capsule review

NEC LT35

At a Glance
  • NEC LT35 DLP Projector

    PCWorld Rating

    This first-class projector has great automated features and it delivers high-quality images bright enough for big rooms.

NEC LT35
Photograph: Rick Rizner, Chris Manners

Typically, portable projectors that weigh less than 5 pounds deliver only enough brightness for small-group presentations, but the potent NEC LT35 ($2195, as of January 18, 2006) is an exception. This 4.4-pound DLP model is rated at a whopping 3000 lumens, and it's powerful enough to use in larger conference rooms, even in the presence of a fair amount of ambient light.

Like most DLP business models, the LT35 uses a four-segment color wheel in tandem with default display settings optimized to produce bright, high-contrast presentations. NEC further tweaks the LT35's display with its proprietary image processing firmware (called Vortex Technology Plus), designed to improve an image's color accuracy and dynamic range.

In our tests of the LT35 at its standard (presentation mode) settings, the projector earned the highest ranking among our current test group (February 2006) for overall image quality. Text displays were sharp and easily readable, and graphics images looked pleasingly colorful with fine details in both light and dark areas of our test pictures. We also liked the unit's video quality, especially when we switched to alternate picture modes (such as movie or graphic mode), which automatically adjust the default gamma, color temperature, and white-level settings, depending on the task. For example, the movie mode displays warmer color and shows more details in dark areas, improving the image quality during display of a DVD movie.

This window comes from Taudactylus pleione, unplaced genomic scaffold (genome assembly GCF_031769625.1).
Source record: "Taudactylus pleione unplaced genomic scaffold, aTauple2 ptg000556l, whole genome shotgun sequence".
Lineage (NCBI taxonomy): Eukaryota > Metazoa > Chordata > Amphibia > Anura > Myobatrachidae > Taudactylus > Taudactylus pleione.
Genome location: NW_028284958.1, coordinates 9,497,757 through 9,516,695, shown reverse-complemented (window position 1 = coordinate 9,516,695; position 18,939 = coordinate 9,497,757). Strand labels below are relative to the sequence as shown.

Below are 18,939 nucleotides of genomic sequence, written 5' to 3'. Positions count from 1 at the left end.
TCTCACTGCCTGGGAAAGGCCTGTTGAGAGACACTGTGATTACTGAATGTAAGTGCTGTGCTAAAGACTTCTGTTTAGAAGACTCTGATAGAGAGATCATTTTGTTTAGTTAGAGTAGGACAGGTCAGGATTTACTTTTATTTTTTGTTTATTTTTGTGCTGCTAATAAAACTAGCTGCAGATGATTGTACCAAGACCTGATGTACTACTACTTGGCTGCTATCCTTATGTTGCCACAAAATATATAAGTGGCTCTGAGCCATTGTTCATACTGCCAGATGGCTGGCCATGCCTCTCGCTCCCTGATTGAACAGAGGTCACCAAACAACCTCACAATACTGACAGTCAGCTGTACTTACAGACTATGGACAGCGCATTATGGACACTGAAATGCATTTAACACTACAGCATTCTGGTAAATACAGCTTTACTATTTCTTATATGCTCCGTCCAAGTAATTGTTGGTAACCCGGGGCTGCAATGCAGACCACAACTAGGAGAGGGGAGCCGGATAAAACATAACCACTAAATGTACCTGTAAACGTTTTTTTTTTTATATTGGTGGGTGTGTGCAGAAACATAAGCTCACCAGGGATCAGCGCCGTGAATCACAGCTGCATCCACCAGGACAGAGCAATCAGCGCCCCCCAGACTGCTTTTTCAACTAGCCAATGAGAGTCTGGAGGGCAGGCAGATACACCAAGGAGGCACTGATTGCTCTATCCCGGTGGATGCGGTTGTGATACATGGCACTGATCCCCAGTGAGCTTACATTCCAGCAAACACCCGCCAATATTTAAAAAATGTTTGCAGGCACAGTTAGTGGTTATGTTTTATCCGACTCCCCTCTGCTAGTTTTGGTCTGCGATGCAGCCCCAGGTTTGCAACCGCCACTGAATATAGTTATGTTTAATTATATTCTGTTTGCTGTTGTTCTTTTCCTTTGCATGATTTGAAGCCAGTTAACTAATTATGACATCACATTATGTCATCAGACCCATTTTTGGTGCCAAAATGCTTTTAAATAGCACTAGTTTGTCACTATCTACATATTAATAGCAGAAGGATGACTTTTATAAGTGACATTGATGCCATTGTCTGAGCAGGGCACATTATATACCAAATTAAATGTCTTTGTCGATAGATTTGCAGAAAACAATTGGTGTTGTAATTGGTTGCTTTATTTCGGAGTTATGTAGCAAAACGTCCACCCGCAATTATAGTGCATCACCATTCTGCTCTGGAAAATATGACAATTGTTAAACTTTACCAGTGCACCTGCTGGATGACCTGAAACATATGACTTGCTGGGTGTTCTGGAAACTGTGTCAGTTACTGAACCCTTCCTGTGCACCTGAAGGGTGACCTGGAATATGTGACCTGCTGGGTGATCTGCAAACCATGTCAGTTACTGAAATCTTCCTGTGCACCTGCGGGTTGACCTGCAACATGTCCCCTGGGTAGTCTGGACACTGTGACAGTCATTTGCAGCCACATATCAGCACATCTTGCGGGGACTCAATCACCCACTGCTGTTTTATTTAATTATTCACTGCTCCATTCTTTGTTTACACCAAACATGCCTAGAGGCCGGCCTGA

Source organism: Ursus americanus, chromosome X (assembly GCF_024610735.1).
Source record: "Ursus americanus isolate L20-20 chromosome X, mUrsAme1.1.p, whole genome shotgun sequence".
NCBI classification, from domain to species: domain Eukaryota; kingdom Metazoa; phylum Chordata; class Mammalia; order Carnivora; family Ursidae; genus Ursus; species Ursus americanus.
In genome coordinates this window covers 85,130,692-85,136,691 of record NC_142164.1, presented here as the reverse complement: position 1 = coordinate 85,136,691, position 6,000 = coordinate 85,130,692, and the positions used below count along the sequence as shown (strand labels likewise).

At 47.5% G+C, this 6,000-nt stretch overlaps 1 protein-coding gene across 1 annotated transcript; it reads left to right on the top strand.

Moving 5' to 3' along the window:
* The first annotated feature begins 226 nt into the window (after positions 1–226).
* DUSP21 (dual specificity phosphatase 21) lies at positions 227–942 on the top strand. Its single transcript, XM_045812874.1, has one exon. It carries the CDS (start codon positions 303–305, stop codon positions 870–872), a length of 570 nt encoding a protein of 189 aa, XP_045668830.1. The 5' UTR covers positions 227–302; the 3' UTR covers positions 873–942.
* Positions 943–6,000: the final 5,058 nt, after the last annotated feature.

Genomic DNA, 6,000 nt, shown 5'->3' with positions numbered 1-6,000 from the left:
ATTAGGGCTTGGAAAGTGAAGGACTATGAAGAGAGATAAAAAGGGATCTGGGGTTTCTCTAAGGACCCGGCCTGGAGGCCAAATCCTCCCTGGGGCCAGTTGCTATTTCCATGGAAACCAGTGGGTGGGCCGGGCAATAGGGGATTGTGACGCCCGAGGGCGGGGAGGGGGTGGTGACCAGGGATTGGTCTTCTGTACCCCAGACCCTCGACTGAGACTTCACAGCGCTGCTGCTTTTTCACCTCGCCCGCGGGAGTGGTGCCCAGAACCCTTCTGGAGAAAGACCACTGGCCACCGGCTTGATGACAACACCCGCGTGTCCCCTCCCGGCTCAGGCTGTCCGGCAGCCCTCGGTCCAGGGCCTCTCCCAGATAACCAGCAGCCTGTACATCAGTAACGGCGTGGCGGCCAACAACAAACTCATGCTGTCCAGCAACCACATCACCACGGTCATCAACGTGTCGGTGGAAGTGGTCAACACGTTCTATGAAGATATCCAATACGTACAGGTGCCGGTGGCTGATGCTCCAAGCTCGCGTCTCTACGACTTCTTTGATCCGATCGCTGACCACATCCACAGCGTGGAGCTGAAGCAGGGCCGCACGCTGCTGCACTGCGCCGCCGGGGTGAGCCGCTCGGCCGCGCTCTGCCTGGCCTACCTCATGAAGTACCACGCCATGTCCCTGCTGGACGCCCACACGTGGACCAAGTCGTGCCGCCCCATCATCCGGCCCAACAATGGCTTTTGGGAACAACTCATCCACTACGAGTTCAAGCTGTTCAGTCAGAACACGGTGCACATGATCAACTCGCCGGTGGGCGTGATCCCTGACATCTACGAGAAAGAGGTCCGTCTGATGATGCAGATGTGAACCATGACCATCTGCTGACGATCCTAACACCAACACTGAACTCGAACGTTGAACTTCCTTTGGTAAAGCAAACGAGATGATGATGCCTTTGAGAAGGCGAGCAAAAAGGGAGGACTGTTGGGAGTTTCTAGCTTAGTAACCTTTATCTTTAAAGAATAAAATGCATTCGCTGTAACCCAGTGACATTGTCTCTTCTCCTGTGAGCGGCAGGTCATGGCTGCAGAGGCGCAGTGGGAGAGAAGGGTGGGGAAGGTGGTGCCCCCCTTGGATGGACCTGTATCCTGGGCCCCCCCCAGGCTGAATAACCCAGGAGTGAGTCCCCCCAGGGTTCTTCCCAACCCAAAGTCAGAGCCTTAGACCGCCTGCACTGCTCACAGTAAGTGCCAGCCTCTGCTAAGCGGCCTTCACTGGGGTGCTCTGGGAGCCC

Setup was easy, thanks to the LT35's automated features. This model has an automatic focus lens--the only one of its kind among the models we tested for our April issue roundup--and a distance sensor (located in the front of the projector). With these two features in its arsenal, it proved adept at instantly displaying a sharp image. The LT35 also has automatic keystone correction, which adjusts a distorted image (from a trapezoid shape to rectangular) when the projector is set up at an offset angle to the screen; and it features automatic start-up and shut down, so you can safely turn the projector on and off using a light switch or power strip connection.

The LT35's panel buttons and remote control are a breeze to use, thanks to a set of well-designed options. Among the image-adjustment options are numerous preset color temperatures and optimized picture modes for viewing different source material, plus the usual brightness, contrast, and sharpness choices. The remote has a handy focus adjustment and a lamp mode button (for switching between standard and economy mode), but no pointer or mouse control buttons. You can use the remote as a wireless mouse, however, with NEC's optional ($75 extra) remote mouse receiver.

To connect the LT35 to other audio-video equipment, you must obtain the necessary cables: Only a computer (VGA) cable and power cord are included in the box. You'll also want to use a stronger sound system for viewing movies and TV, since the projector's built-in (1-watt) speaker is suitable for nothing more than adding simple sound effects or low-key music to presentations.

With its superior brightness, excellent image quality, and easy automated features, the NEC LT35 is a first-class projector for business and home use.

Richard Jantz

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At a Glance
  • PCWorld Rating

    This first-class projector has great automated features and it delivers high-quality images bright enough for big rooms.

    Pros

    • Easy setup and menu navigation
    • Terrific, well-balanced image quality

    Cons

    • Need a $75 option to use remote as mouse
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